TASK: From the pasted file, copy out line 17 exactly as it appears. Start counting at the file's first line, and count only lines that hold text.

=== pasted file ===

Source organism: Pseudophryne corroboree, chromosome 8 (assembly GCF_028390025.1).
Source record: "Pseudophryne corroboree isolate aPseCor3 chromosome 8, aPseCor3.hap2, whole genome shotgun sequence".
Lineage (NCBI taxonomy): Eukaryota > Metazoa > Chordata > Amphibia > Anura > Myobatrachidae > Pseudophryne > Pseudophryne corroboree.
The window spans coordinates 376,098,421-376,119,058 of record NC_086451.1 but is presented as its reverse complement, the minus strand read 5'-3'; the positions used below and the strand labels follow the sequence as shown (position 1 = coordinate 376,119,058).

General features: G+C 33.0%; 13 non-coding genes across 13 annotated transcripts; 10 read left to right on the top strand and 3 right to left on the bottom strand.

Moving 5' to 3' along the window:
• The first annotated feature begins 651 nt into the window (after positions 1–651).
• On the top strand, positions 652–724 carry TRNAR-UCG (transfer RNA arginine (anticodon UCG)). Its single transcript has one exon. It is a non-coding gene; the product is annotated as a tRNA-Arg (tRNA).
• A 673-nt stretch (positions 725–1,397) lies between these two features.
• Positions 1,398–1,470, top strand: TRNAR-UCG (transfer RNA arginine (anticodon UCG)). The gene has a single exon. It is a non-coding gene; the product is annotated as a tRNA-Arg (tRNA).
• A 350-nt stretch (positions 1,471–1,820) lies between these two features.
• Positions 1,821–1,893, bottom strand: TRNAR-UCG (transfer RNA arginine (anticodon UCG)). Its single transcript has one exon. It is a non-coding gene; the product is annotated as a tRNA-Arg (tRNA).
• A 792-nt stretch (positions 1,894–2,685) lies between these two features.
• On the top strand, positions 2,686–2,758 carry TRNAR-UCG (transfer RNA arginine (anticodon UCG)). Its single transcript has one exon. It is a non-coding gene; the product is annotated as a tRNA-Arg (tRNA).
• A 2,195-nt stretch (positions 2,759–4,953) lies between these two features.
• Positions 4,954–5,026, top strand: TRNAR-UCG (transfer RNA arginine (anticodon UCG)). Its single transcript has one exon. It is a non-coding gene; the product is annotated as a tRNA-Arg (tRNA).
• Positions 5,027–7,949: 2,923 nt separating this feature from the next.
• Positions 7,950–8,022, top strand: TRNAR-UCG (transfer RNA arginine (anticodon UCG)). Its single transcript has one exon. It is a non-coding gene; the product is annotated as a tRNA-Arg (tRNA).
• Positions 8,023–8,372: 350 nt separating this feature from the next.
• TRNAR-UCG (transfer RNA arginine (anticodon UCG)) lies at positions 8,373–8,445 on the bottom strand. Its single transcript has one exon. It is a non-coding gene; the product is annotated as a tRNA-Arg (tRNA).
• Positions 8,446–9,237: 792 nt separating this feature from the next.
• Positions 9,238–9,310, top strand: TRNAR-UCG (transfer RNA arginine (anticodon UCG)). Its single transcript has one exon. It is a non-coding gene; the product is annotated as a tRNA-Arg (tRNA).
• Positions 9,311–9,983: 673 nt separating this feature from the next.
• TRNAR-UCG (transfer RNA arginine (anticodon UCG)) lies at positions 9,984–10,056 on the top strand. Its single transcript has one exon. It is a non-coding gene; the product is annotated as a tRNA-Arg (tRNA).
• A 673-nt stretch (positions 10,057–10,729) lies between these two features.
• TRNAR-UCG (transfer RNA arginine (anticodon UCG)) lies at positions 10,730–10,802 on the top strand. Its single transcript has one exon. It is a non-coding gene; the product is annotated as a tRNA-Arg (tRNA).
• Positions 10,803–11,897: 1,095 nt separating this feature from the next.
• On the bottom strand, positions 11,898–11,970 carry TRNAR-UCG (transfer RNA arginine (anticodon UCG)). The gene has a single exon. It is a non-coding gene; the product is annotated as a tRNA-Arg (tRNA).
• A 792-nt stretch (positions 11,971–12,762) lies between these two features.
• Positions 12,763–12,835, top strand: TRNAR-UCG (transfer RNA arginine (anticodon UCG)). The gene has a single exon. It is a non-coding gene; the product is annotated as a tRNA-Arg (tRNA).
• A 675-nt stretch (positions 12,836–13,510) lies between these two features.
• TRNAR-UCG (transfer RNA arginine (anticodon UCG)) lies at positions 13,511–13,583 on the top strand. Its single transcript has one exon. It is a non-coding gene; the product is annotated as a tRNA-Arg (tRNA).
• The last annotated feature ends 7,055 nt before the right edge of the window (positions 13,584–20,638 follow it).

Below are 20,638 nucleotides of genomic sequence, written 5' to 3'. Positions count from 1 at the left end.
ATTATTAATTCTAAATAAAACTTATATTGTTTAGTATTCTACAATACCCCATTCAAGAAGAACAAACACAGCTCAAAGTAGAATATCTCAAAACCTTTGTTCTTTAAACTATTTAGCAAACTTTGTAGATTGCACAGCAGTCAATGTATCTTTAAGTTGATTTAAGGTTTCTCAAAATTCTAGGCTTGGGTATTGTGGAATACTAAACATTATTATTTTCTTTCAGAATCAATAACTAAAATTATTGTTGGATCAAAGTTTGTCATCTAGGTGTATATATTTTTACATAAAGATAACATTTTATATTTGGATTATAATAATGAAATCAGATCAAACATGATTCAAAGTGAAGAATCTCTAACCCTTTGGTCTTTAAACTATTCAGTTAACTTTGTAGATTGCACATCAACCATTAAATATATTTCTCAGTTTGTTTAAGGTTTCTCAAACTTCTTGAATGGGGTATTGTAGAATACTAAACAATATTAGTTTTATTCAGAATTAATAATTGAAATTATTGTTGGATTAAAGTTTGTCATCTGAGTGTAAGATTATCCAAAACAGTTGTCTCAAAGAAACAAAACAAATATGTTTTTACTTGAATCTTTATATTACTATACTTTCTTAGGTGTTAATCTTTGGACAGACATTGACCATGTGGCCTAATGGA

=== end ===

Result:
• Positions 5,027–7,949: 2,923 nt separating this feature from the next.